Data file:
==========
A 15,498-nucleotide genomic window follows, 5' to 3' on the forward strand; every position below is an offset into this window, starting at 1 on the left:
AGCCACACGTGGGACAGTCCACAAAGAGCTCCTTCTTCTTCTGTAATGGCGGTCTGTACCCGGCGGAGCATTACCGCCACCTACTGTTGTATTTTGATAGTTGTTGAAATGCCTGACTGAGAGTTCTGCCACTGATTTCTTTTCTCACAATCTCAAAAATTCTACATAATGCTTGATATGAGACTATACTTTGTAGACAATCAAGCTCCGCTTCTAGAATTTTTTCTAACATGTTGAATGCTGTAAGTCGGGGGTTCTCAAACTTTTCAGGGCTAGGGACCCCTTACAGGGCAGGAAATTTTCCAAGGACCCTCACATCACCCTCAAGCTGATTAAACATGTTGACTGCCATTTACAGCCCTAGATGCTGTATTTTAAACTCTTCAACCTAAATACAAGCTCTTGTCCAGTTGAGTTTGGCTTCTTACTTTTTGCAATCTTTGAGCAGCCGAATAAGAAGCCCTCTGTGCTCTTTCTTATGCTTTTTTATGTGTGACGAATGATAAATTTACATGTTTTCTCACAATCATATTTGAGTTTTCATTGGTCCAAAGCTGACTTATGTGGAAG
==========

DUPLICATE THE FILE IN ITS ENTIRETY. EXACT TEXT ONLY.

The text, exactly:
A 15,498-nucleotide genomic window follows, 5' to 3' on the forward strand; every position below is an offset into this window, starting at 1 on the left:
AGCCACACGTGGGACAGTCCACAAAGAGCTCCTTCTTCTTCTGTAATGGCGGTCTGTACCCGGCGGAGCATTACCGCCACCTACTGTTGTATTTTGATAGTTGTTGAAATGCCTGACTGAGAGTTCTGCCACTGATTTCTTTTCTCACAATCTCAAAAATTCTACATAATGCTTGATATGAGACTATACTTTGTAGACAATCAAGCTCCGCTTCTAGAATTTTTTCTAACATGTTGAATGCTGTAAGTCGGGGGTTCTCAAACTTTTCAGGGCTAGGGACCCCTTACAGGGCAGGAAATTTTCCAAGGACCCTCACATCACCCTCAAGCTGATTAAACATGTTGACTGCCATTTACAGCCCTAGATGCTGTATTTTAAACTCTTCAACCTAAATACAAGCTCTTGTCCAGTTGAGTTTGGCTTCTTACTTTTTGCAATCTTTGAGCAGCCGAATAAGAAGCCCTCTGTGCTCTTTCTTATGCTTTTTTATGTGTGACGAATGATAAATTTACATGTTTTCTCACAATCATATTTGAGTTTTCATTGGTCCAAAGCTGACTTATGTGGAAG